Things seem to be moving quickly now. It has been a remarkable few weeks in American history. Momentum is building toward uncovering the distasteful possibility that the targeting of a U.S. presidential campaign was actually a political operation, fostered at the highest levels of government, masquerading as an FBI counterintelligence investigation.
Attorney General William Barr has signaled that his interest in examining the origins of the investigation into the Trump campaign extends beyond whether the FBI operated “by the book,” as former FBI Director James Comey asserts. Barr also wants to understand the role that the larger intelligence community, or IC, may have played in all of this.
Barr has thrown punches that have left an interesting mix of characters with a standing eight count. Certain eyes around D.C. are a little glassy right now.
Barr’s words and actions are telling. First, he raised the concern that the Trump campaign was “spied” upon. His use of the word “spying” appears more calculated than casual. The wailing and gnashing of teeth that followed is also telling. “The FBI doesn’t spy” became the sputtering counter-refrain of those trying to mask their nervousness.
It’s a fair point that’s beside the point. The FBI is charged with acting under strict legal restrictions and court orders. Spying is not a term traditionally associated with those activities.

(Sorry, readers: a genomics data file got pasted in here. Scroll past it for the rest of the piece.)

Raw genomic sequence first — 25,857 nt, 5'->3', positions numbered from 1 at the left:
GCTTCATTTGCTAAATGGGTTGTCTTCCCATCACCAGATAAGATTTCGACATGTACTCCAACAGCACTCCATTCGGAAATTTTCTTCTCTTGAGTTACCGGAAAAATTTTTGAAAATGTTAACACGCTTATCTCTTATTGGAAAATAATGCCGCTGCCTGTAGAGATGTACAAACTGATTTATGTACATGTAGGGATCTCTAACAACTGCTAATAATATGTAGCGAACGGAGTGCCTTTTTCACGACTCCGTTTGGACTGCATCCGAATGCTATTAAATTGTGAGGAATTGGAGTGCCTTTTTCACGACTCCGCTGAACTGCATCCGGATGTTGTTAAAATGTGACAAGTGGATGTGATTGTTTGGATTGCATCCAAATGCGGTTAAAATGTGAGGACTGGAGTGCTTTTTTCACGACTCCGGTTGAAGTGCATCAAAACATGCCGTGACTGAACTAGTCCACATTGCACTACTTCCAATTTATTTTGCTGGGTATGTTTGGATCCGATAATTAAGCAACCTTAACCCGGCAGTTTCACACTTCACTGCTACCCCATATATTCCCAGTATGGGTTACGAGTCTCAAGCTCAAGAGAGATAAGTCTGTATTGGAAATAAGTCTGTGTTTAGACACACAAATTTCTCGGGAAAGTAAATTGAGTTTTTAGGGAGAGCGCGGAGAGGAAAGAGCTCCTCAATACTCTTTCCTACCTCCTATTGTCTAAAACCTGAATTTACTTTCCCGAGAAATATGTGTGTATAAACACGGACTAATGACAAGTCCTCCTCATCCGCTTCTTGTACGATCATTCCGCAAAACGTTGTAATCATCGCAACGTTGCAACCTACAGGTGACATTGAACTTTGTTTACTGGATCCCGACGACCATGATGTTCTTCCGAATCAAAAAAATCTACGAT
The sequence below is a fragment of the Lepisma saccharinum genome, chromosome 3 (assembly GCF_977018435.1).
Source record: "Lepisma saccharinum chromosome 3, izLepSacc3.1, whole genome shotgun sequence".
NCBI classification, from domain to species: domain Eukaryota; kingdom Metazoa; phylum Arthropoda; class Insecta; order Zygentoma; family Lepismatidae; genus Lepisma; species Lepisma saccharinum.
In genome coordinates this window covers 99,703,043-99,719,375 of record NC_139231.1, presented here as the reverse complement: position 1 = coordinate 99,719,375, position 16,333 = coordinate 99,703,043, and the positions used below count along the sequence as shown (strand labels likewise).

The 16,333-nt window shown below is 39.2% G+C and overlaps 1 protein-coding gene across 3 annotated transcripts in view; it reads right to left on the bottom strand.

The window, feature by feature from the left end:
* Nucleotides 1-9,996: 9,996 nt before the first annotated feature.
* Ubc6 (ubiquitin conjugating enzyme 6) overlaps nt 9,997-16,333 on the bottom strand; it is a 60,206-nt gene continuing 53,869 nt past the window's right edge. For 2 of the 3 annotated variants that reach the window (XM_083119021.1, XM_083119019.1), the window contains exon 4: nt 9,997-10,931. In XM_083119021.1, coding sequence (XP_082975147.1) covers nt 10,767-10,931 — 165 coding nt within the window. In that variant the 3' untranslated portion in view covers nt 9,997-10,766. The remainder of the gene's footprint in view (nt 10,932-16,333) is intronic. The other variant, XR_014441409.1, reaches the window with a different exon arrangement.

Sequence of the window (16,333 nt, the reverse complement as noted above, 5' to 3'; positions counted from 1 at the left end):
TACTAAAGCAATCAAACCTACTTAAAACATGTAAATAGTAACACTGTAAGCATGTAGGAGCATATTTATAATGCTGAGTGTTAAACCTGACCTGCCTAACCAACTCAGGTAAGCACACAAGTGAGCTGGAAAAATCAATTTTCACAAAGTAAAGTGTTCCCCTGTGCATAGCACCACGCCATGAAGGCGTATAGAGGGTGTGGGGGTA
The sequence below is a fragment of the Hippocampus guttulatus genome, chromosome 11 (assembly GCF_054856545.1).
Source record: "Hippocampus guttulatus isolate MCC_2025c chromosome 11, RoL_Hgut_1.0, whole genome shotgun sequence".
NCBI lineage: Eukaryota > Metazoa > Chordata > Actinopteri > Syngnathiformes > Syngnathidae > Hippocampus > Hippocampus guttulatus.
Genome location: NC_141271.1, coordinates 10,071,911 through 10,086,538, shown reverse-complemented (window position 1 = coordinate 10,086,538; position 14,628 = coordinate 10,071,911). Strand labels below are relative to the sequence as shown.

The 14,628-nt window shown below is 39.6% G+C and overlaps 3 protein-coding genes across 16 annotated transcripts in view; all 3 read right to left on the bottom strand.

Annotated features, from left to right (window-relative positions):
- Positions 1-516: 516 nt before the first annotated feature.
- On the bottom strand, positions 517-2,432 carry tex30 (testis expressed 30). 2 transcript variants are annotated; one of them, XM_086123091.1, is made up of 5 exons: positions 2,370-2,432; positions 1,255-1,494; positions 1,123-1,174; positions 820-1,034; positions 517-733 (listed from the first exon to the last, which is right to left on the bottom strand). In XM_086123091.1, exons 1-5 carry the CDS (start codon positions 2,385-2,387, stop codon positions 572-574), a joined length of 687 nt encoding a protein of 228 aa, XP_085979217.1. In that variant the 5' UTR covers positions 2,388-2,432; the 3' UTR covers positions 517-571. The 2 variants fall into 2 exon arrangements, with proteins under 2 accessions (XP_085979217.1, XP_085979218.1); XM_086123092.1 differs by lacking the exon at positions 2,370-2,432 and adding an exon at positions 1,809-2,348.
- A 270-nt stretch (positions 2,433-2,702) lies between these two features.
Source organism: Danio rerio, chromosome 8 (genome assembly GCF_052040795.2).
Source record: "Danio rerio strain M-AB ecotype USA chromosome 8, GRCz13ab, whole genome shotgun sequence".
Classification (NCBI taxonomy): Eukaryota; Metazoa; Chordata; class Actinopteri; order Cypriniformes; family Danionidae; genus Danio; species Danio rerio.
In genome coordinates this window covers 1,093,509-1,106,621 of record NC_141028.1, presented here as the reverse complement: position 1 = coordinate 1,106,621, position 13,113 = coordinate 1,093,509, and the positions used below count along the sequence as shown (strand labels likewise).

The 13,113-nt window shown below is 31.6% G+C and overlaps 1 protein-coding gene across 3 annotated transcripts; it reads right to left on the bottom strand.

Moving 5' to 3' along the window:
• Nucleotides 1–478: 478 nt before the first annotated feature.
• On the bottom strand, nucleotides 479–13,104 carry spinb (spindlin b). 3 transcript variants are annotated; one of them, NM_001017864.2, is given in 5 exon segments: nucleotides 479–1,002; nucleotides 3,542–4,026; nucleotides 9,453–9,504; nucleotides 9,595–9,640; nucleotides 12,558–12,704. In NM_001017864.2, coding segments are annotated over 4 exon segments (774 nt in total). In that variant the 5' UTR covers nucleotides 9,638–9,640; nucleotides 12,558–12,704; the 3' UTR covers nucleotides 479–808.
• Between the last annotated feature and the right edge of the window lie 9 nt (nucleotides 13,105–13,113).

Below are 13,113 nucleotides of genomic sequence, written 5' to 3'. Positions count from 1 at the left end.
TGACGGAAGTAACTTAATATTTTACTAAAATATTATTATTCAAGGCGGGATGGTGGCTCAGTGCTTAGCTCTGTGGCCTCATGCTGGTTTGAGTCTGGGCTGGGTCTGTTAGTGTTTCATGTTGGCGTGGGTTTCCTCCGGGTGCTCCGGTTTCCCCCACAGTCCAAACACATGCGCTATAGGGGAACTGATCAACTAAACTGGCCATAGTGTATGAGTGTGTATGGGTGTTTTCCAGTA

But it also misses the point Barr appears to be making. The IC does spy; that’s what they do. Barr may have been referring less to the FBI and more to the IC’s possible murky involvement.
This seems to be validated by Barr’s second haymaker in as many weeks: his appointment of a surrogate investigator, U.S. Attorney John Durham. Why would the attorney general add a third investigation to those under way by Department of Justice Inspector General Michael Horowitz and U.S. Attorney John Huber? Because those investigations are focused on the FBI. Durham’s assignment is not similarly constrained; his marching orders appear broader.
Through Durham, Barr can start dusting for fingerprints across the government, not just the FBI. The squirming has begun.
In just the past week, we’ve seen a rush to comment by the former directors of national intelligence and the CIA. The FBI’s former general counsel has chimed in publicly and, of course, fired FBI Director Comey has been on a media offensive, practicing character assassination as a strategy with Barr among those in his crosshairs.
Each appears to be anxious about his own role in handling the controversial Steele dossier from the Trump-Russia investigation, and so there is some elbowing under the basket to get optimum positioning. And who can blame them? The attorney general has stated that he is going to focus particularly on the dossier’s exploitation, and specifically on the actions of the leadership of those agencies.
Interestingly, this establishes these leaders as principal witnesses in Durham’s inquiry. In essence they are using their easy access to public media platforms to coordinate and communicate their stories among themselves.